Introduction to A Pristine Modern Cellar

By Serena Sutcliffe, MW
I f ever there were a pristine collection of wines, this is it – Pristine Perfection.   If wines could sing, this would be a heavenly chorus.   Those who will drink these wines will certainly break into song, such is their beauty, rarity and sheer come-hither quality.   These are some of the most life-enhancing liquids ever made by man, or woman, and they will spread joy.   The consignor is parting with a proportion of what he has, albeit with a regretful look back as he remembers all the wines he has shared with friends over many years.

When I first realised what we were offering in this sale, the vertical nature of the vintages appeared almost vertiginous.   It seems incredible that one can explore the greatest Burgundy domains, some so small in size, through the fascinating nuances of the different climatical years.   Looking at the DRC, Rousseau and de Vogüé wines in particular, one is reminded of what it is like to taste in these cellars, comparing the infinitely subtle variations of vineyard plot direct from the barrel.   However, here, these precious bottles and, miraculously, a wonderful choice of magnums, are mature enough to be drunk and appreciated from now.   This is what they demand, for their real value is in the experience of their perfume and taste that will imprint themselves on the memory.

The DRC is breathtaking – perhaps La Tâche lies closest to the heart of the consignor.   I can never commit to definitive preferences where The Domaine is concerned, although I was once caught off-guard on a radio programme, when asked what was my very ‘best’ wine, and could only gasp La Tâche 1990 – and yes, there is some in this sale.   The whole range is here in strength, including the magical Montrachet, where we are in holy grail territory.   The Rousseau wines are as starry, with all the Grands Crus, plus Clos St.Jacques which should be a Grand Cru of course, especially in the hands of the Rousseau family.   Then there is a stunning range of de Vogüé Musigny, plus that other Grand Cru manqué, Les Amoureuses, rarely sighted and even more rarely poured into a glass.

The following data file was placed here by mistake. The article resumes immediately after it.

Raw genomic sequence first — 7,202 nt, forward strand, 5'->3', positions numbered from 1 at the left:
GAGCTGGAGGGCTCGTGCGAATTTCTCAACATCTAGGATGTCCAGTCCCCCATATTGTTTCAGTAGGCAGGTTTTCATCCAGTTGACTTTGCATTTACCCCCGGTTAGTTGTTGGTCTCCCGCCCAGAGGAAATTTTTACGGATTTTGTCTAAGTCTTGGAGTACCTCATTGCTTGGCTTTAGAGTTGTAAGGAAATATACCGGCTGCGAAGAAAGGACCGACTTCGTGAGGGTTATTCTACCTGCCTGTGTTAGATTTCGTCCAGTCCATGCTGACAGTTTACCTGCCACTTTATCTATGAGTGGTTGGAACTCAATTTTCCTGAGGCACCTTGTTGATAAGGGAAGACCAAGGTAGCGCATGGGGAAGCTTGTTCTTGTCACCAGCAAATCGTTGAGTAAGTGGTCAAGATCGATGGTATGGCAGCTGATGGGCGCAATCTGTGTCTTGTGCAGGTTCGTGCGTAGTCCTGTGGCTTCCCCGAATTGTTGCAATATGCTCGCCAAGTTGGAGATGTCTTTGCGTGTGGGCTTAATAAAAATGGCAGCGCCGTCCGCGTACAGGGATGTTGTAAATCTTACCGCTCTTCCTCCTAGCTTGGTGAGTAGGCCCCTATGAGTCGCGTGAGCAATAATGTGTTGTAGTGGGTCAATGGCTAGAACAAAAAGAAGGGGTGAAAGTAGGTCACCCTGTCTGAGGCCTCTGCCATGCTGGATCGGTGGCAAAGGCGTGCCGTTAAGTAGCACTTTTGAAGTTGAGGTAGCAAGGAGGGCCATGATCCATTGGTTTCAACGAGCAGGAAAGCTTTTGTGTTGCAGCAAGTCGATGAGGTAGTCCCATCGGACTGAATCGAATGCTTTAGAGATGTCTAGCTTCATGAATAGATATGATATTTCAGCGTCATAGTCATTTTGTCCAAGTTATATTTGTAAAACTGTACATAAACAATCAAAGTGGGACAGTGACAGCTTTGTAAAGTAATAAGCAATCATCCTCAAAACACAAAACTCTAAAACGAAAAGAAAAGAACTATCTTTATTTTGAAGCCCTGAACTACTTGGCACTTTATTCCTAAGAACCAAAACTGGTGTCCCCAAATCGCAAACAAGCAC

All this lines up beside Leroy, Liger Belair, Mugnier, Mongeard Mugneret, A.F. Gros, Clos de Tart and Hudelot Noëllat – and more.   Then there are the white Burgundies that unfurl in glorious fashion – here we can throw in such names, and enchantment, as Ramonet, Roulot, Comtes Lafon and Joseph Drouhin’s Montrachet Marquis de Laguiche, but there is also Montrachet from Blain Gagnard and Bouchard Père et Fils, so the stage is set for a truly hedonistic occasion.

If one can tear oneself away from Burgundy, it is logical to regroup in Bordeaux, and you are immediately amongst the First Growths and those that rival them, such as La Mission Haut Brion and Léoville Lascases. The Right Bank features Cheval Blanc, Ausone, Petrus and Lafleur and, again, there are  alluring magnums in the mix.   When contemplating bottle formats, do look at the fabulous Yquem, where there are also half bottles that tempt many worshippers of the most mythical sweet wine in the world.   I am yet to be convinced, as I love Yquem so much that it tends to disappear all too quickly, even from a magnum.

There is much icing on the cake in this superlative sale, notably the tantalising trio of Guigal’s Côte Rôtie treasures, followed by the grandest and most gorgeous wines from Tuscany and Piedmont.   If Masseto is Italy’s Petrus, is Ornellaia Italy’s Margaux and Sassicaia Italy’s Lafite?   Study and comment but, above all, don’t forget to drink as this collection is one of those you cannot miss, such is its show-stopping quality.

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